CHAP. 26. (22.)—THE GOOSE.
The goose also keeps a vigilant guard; a fact which is well
attested by the defence of the Capitol, at a moment when, by
the silence of the dogs, the commonwealth had been betrayed:1
for which reason it is that the Censors always, the first thing
of all, attend to the farming-out of the feeding of the sacred
geese. What is still more, too, there is a love-story about this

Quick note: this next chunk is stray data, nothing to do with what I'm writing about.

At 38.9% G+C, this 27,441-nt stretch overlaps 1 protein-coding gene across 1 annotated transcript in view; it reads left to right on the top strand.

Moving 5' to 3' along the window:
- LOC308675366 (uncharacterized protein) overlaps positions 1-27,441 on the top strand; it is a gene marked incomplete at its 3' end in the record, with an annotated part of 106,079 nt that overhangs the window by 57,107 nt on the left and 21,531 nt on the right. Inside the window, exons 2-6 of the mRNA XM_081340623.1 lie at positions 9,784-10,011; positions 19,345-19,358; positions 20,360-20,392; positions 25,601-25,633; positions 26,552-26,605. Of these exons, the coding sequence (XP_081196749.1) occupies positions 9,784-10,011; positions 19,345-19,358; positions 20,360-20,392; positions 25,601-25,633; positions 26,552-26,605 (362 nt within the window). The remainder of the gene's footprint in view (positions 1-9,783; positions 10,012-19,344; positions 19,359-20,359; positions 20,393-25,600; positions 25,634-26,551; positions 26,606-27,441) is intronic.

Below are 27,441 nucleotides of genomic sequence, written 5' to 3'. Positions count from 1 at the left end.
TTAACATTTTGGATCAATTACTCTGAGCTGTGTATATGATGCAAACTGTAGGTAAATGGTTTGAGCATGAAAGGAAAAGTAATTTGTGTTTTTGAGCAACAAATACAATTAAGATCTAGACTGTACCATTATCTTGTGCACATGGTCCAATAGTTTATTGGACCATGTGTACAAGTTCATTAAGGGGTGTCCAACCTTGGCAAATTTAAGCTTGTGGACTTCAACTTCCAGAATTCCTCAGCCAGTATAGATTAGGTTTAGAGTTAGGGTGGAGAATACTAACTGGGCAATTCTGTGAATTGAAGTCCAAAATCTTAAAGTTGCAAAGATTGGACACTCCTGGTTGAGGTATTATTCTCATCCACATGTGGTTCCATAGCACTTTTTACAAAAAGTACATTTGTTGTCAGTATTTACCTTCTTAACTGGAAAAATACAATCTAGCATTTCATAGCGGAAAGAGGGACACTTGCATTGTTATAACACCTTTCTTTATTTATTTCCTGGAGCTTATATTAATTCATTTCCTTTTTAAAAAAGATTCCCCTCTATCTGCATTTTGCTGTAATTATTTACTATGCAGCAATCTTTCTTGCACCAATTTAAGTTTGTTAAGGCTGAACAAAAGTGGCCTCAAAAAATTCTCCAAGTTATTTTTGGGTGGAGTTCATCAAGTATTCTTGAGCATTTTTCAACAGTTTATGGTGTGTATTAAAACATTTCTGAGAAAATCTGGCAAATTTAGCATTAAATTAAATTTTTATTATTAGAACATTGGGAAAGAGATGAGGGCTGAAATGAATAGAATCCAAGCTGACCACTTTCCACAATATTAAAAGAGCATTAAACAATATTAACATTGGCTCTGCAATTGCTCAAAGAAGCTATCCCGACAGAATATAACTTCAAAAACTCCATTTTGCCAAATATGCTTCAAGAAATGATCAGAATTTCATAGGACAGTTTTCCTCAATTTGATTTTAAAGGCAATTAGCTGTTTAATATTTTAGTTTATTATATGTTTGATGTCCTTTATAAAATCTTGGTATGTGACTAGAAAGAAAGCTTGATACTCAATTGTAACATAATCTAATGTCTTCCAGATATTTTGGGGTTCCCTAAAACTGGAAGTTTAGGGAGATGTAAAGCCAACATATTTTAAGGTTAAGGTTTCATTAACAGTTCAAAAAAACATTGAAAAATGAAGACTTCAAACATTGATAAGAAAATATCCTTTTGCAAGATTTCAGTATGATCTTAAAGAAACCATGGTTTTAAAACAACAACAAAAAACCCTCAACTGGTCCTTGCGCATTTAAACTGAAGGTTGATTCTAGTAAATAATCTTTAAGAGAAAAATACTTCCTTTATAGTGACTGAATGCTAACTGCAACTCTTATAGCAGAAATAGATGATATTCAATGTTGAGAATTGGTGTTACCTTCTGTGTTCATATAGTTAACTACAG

animal. At Ægium one is said to have conceived a passion for
a beautiful boy, a native of Olenos,2
and another for Glauce,
a damsel who was lute-player to King Ptolemy; for whom at
the same time a ram is said also to have conceived a passion.
One might almost be tempted to think that these creatures
have an appreciation of wisdom:3
for it is said, that one of
them was the constant companion of the philosopher, Lacydes,
and would never leave him, either in public or when at the bath,
by night or by day.